One Fine Morning doesn’t stand out in Hansen-Løve’s filmography, but there’s enough here to suggest that it could resonate more fully in the long term.
Stepping back from Cannes’ main competition in favor of the somewhat cooler (in 2022, anyhow), awards-less Directors’ Fortnight lineup, Mia Hansen-Løve is already back at the festival with a follow-up to her 2021 entry, Bergman Island. That film, while certainly her highest profile to date (her first in English, starring Hollywood actors), was also unfortunately her shallowest, a handsomely shot domestic/filmmaking drama hindered by tropey and meta plotting that proved a lacking switch-up from Hansen-Løve’s usual, grander designs. Now back in France with a French cast (headed up by currently unstoppable Lea Seydoux and Rohmer regular Pascal Greggory), Hansen-Løve’s latest production, One Fine Morning, has the director reestablishing the rhythms and pacing essential to her best work, without quite breaking from the more conventional scope and wisdoms embraced by Bergman Island.
Assembled in a fashion similar to her masterpiece Eden and the (also major) films she did on either side of that one, Goodbye First Love and Things to Come, One Fine Morning concerns itself with a significant swath of its protagonist’s life, but moves through it with a sort of deliberate casualness that condenses and approximates our real world relationship with memory and time’s passage. A remarkable effect that can be credited to the longstanding collaborative relationship between Hansen-Løve and editor Marion Monnier, who have worked together on every one of the filmmaker’s features, honing a style and approach to narrativizing via the edit that manages to shrink time while still resonating as expansive — even epic. One Fine Morning doesn’t really reach that latter status, but it’s nevertheless an appealing continuation of these formal considerations, this time in the context of an affair, carried out in semi-secret between Seydoux’s Sandra and Melvil Poupad’s Clément. Introduced while picking up their respective kids from school, Sandra is a single mother working as a French/English translator while Paul is a cosmochemist frustrated by his wife but bound to her for the sake of his son’s wellbeing. Meanwhile, Sandra’s father (the aforementioned Greggory) is slipping into a state of neurological decline, slowly losing his memories and personality, and thus forcing her to make some challenging considerations about the future of his care and housing.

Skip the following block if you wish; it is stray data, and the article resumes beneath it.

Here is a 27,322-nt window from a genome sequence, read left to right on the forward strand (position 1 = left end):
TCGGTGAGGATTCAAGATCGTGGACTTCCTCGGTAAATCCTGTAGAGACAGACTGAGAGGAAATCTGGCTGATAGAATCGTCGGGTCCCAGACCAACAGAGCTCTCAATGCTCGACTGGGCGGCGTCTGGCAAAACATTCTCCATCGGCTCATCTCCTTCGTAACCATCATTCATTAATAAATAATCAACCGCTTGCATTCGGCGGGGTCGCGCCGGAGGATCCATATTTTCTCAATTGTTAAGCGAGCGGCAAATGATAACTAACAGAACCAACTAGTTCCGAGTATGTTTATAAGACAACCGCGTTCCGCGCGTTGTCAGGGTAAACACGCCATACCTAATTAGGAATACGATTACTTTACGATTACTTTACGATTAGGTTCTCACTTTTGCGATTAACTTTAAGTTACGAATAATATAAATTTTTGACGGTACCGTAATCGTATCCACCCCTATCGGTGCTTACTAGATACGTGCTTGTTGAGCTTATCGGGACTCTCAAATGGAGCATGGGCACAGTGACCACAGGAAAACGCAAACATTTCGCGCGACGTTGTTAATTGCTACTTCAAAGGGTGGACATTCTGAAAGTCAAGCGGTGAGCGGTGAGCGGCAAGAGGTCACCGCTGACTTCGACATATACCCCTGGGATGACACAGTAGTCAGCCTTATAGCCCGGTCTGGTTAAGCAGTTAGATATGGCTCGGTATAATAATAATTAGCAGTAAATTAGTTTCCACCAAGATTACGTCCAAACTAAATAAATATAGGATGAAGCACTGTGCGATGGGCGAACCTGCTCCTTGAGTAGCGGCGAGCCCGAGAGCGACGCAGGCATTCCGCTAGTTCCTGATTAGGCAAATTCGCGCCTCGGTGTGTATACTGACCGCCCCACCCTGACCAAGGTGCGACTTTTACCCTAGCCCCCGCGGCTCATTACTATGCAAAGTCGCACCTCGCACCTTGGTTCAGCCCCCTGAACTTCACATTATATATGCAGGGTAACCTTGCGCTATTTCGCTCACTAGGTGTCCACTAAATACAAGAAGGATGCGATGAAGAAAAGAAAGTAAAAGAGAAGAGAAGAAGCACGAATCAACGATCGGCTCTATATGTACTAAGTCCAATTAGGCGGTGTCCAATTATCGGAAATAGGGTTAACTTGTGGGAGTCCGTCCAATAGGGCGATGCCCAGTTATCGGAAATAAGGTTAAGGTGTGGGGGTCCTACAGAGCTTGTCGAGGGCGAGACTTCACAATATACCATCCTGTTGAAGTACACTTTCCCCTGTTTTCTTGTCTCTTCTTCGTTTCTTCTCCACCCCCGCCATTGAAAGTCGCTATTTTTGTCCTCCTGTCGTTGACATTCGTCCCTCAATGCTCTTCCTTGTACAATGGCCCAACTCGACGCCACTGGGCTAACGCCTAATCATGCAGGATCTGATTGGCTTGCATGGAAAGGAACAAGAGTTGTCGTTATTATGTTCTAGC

It’s well-covered territory for both Hansen-Løve and the Cannes Film Festival undoubtedly, and One Fine Morning never entirely eludes the sense that we’ve been here before, but the movie still manages a couple moments of surprise with some mild reworking of this narrative’s expected beats. “Mild” is in in fact the most efficient way to characterize One Fine Morning, a film that doesn’t avoid tragedy, but mostly forgoes histrionics, placing us besides Seydoux in this moment of slight emotional precarity, the tension building from its anticipated collapse/transcendence. A tale of a mid-life crisis basically, competently managed, One Fine Morning doesn’t immediately stand out as a peak in Hansen-Løve’s already tremendous filmography, but there’s enough here that it has the potential to resonate in the long term, as so much of her work has proven to do.
Originally published as part of Cannes Film Festival 2022 — Dispatch 7.